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1.  The association of cigarette smoking and alcohol drinking with body mass index: a cross-sectional, population-based study among Chinese adult male twins 
BMC Public Health  2016;16:311.
Obesity is a multifactorial abnormality which has an underlying genetic control but requires environmental influences to trigger. Numerous epidemiological studies have examined the roles of physical inactivity and dietary factors in obesity development. Interactions between obesity-related genes and these lifestyles have also been confirmed. However, less attention has been paid to these complex relationship between cigarette smoking, alcohol drinking and obesity. The purpose of this study was to assess whether cigarette smoking and alcohol drinking were associated with body mass index (BMI), and whether these lifestyle factors modified the genetic variance of BMI.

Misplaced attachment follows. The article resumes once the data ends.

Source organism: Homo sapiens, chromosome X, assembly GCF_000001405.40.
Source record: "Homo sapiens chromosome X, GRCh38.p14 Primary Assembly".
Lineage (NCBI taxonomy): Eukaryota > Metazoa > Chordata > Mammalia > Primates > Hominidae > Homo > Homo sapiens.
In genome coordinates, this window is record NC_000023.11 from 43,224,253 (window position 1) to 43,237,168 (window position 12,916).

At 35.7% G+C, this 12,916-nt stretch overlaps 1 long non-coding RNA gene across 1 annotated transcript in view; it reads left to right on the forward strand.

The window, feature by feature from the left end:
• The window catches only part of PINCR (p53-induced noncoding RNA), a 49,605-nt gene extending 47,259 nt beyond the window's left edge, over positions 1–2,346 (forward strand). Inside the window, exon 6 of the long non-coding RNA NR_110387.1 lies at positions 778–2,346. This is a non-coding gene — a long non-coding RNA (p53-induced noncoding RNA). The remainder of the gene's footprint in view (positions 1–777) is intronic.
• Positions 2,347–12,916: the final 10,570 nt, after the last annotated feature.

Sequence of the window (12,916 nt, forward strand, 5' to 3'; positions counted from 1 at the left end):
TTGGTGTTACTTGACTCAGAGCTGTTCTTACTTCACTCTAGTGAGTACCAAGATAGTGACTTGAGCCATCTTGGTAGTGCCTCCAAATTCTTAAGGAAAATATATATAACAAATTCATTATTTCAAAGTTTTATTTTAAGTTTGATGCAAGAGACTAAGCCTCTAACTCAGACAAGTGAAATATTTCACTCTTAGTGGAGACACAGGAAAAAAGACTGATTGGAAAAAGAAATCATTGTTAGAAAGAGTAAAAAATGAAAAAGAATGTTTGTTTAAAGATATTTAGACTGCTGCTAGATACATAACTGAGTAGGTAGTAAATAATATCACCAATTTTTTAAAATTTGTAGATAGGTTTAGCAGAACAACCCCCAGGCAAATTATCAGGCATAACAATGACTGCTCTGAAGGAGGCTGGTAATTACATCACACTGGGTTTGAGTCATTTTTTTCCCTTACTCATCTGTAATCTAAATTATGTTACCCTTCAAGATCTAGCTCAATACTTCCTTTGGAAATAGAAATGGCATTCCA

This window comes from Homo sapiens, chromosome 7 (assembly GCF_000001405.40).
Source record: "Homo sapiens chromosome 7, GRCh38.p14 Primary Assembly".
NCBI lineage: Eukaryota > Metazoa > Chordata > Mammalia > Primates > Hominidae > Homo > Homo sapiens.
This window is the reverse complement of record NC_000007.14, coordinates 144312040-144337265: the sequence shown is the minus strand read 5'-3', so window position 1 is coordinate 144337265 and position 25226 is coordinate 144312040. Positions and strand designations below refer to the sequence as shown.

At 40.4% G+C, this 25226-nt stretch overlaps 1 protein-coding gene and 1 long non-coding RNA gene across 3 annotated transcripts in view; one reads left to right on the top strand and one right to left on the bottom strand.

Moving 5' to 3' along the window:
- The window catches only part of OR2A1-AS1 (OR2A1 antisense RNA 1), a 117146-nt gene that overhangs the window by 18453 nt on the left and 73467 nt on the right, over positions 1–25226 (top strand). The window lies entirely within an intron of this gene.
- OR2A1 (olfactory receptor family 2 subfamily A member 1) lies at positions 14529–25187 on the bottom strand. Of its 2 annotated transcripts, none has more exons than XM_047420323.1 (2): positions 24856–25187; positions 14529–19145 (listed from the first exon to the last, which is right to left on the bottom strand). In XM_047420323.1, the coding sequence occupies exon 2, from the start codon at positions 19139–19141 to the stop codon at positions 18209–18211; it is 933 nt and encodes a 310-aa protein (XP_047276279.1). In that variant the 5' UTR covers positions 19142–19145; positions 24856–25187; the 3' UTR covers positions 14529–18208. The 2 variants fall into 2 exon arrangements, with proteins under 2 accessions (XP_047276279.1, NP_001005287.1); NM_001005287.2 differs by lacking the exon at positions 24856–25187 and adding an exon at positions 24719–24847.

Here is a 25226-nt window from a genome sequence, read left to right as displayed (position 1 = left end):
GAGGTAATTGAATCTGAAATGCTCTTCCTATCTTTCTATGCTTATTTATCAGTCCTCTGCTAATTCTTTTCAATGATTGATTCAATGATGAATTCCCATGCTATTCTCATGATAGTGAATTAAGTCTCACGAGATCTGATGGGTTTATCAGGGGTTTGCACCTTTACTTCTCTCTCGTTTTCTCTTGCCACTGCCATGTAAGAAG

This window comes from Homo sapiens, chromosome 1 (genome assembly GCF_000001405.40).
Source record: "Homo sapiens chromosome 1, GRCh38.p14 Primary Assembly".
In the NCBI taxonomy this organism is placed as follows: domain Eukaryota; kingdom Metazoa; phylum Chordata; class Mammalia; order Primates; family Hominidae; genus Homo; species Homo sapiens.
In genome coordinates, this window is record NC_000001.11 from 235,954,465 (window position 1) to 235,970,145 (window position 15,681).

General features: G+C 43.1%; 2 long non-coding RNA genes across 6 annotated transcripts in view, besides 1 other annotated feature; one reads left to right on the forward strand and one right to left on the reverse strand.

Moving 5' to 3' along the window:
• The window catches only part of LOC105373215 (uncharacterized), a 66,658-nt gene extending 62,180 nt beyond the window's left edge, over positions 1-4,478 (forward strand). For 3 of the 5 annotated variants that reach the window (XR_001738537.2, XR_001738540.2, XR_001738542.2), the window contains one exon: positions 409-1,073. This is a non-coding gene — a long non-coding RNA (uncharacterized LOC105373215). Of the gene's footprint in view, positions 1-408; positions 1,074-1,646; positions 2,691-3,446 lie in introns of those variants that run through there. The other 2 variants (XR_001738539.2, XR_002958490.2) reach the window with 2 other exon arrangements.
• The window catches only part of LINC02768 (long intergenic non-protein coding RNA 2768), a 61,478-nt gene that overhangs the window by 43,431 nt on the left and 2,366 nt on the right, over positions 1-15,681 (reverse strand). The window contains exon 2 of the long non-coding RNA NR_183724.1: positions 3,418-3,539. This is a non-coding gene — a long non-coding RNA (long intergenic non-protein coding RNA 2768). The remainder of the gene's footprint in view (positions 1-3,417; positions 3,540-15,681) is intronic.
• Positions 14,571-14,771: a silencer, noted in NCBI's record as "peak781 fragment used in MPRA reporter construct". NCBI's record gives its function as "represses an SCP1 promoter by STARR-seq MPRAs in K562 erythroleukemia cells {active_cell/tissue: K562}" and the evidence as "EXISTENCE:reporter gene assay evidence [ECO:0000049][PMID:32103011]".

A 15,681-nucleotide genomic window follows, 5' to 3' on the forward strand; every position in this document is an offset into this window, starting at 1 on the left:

Subjects were twins recruited through the Chinese National Twin Registry, aged 18 to 79 years, and the sample comprised 6121 complete male twin pairs. Information on height, weight, cigarette smoking and alcohol drinking status were assessed with self-report questionnaires. The associations of cigarette smoking and alcohol drinking with BMI were evaluated by linear regression models. Further, structure equation models were conducted to estimate whether cigarette smoking and alcohol drinking status modified the degree of genetic variance of BMI.
After adjustment for a variety of socio-demographic and lifestyle factors, former smokers had higher BMI (β = 0.475; 95 % CI, 0.196 to 0.754) whereas moderate to heavy smokers had lower BMI (β = −0.115; 95 % CI, −0.223 to −0.007) when compared with nonsmokers. BMI decreased with increased cigarette pack-years (β = −0.008; 95 % CI, −0.013 to −0.003). These effects still existed substantially in within-MZ twin pair analyses. By contrast, current alcohol drinking had no significant influence on BMI when additionally controlled for shared factors in within-pair analyses. Genetic modification by alcohol drinking was statistically significant for BMI (β = −0.137; 95 % CI, −0.215 to −0.058), with the intake of alcohol decreasing the additive genetic component of BMI.